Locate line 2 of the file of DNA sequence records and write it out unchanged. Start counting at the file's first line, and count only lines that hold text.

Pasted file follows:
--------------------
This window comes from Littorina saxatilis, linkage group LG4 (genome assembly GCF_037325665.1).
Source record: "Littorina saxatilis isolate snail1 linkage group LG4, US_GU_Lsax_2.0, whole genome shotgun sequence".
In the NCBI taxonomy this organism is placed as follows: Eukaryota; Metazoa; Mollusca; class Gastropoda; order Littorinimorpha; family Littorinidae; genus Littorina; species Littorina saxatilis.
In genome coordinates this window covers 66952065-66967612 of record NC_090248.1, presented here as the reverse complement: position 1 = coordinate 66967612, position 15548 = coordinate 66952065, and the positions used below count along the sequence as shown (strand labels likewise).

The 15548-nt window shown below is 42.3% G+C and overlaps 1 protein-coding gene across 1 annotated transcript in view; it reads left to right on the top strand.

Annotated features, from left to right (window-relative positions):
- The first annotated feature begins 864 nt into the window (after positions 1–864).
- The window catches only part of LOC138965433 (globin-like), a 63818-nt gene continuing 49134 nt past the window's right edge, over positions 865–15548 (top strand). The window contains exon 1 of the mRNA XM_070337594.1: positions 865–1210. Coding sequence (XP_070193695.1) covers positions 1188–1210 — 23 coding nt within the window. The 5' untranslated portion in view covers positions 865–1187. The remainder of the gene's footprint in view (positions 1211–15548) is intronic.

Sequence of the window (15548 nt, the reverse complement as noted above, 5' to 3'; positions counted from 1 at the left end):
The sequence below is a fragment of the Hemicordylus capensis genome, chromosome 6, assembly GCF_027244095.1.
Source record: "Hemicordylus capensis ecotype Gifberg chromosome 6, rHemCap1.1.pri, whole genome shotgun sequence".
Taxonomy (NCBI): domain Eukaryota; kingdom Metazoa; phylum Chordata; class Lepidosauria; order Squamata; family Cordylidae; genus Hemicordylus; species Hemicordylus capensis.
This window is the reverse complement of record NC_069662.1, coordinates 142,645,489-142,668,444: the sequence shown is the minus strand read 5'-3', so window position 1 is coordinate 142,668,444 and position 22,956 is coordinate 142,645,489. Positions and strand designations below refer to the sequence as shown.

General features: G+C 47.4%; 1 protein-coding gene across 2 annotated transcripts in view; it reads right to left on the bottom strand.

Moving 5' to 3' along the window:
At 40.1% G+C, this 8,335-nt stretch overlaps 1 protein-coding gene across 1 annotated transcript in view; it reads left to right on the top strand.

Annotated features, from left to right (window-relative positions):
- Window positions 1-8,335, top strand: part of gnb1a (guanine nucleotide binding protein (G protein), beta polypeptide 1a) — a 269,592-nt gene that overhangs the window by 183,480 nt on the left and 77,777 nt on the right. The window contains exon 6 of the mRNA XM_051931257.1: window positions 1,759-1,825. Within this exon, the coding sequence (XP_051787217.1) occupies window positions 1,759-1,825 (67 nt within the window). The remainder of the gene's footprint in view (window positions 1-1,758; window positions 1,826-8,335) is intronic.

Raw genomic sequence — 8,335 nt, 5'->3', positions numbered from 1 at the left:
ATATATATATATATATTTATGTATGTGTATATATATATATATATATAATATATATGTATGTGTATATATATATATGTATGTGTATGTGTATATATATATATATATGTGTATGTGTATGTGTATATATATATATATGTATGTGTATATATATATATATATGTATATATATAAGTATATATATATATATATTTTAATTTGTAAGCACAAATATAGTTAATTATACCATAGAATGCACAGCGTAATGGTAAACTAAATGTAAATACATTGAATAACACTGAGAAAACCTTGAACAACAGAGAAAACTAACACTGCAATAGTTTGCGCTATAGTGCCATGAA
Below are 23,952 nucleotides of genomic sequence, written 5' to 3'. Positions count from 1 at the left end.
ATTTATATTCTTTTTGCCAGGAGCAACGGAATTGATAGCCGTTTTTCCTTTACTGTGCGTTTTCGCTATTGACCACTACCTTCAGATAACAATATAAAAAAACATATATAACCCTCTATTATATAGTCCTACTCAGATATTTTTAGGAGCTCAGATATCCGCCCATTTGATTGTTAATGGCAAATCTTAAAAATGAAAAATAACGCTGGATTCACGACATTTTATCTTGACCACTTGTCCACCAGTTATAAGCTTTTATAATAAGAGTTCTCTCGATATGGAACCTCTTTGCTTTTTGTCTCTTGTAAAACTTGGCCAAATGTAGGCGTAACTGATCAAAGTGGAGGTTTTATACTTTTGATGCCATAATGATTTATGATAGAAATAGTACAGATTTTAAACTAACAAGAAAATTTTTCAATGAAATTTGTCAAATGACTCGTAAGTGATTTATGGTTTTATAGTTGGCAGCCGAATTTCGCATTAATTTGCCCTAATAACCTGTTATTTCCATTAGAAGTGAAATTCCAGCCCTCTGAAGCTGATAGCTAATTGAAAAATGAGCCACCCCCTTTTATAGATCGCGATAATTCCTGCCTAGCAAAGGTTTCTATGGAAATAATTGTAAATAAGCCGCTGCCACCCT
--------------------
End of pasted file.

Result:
Source record: "Littorina saxatilis isolate snail1 linkage group LG4, US_GU_Lsax_2.0, whole genome shotgun sequence".